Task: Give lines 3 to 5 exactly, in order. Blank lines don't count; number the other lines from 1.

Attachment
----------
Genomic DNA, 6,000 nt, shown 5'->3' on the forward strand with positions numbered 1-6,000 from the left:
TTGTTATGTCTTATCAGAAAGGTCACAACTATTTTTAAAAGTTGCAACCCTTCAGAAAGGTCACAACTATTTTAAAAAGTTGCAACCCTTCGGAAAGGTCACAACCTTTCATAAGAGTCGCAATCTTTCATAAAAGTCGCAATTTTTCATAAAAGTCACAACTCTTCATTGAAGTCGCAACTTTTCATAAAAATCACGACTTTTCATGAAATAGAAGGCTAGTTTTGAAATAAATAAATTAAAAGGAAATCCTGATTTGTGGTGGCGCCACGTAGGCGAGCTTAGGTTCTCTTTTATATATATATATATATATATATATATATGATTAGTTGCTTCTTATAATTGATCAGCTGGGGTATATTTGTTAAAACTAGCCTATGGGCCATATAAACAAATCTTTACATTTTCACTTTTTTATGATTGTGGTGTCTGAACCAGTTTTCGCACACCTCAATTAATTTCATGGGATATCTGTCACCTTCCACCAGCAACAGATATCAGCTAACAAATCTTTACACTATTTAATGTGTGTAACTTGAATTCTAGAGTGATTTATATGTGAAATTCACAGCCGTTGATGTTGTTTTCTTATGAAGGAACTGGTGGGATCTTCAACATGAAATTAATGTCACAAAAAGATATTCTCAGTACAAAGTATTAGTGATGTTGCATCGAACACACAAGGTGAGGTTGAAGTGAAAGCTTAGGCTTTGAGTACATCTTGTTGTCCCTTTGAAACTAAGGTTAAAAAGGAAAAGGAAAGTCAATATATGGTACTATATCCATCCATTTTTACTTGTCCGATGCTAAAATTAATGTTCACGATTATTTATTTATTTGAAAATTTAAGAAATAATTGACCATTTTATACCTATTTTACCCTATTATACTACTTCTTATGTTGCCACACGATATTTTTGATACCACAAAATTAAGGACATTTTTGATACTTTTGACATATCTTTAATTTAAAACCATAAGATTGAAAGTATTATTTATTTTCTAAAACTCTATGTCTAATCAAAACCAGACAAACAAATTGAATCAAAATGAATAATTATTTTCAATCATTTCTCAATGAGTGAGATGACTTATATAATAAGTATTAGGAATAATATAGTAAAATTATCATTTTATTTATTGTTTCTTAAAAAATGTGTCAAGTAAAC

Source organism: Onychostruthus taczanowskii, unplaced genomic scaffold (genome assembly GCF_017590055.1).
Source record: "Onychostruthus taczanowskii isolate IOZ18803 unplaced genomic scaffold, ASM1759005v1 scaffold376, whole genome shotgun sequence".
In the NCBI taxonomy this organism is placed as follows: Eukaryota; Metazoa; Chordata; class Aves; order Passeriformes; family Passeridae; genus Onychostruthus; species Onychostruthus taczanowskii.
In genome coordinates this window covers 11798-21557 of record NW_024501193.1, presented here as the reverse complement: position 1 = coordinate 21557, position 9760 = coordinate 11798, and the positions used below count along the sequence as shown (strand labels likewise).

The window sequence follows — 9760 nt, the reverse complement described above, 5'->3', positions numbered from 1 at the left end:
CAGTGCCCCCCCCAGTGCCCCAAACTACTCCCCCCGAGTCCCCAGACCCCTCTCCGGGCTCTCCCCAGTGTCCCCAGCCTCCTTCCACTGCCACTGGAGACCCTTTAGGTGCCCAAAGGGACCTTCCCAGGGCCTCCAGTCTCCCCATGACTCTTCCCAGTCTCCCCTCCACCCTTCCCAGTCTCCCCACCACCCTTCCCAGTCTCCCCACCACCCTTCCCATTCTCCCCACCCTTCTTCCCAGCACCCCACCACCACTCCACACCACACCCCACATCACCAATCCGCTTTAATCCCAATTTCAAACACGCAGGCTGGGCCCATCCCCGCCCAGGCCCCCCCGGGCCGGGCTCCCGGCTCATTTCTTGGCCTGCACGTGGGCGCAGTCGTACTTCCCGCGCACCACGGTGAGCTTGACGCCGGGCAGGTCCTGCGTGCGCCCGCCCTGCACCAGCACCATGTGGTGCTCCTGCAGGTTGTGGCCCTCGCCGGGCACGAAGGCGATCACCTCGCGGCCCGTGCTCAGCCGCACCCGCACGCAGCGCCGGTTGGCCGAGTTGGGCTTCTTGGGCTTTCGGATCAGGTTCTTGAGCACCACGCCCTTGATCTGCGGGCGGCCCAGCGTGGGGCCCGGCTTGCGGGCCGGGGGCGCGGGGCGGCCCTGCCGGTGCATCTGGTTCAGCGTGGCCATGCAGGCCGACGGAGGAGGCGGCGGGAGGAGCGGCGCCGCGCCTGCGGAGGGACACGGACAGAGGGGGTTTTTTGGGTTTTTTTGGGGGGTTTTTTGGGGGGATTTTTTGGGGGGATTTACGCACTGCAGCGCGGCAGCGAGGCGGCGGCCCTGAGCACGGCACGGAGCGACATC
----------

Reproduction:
Source organism: Onychostruthus taczanowskii, unplaced genomic scaffold (genome assembly GCF_017590055.1).
Source record: "Onychostruthus taczanowskii isolate IOZ18803 unplaced genomic scaffold, ASM1759005v1 scaffold376, whole genome shotgun sequence".
In the NCBI taxonomy this organism is placed as follows: Eukaryota; Metazoa; Chordata; class Aves; order Passeriformes; family Passeridae; genus Onychostruthus; species Onychostruthus taczanowskii.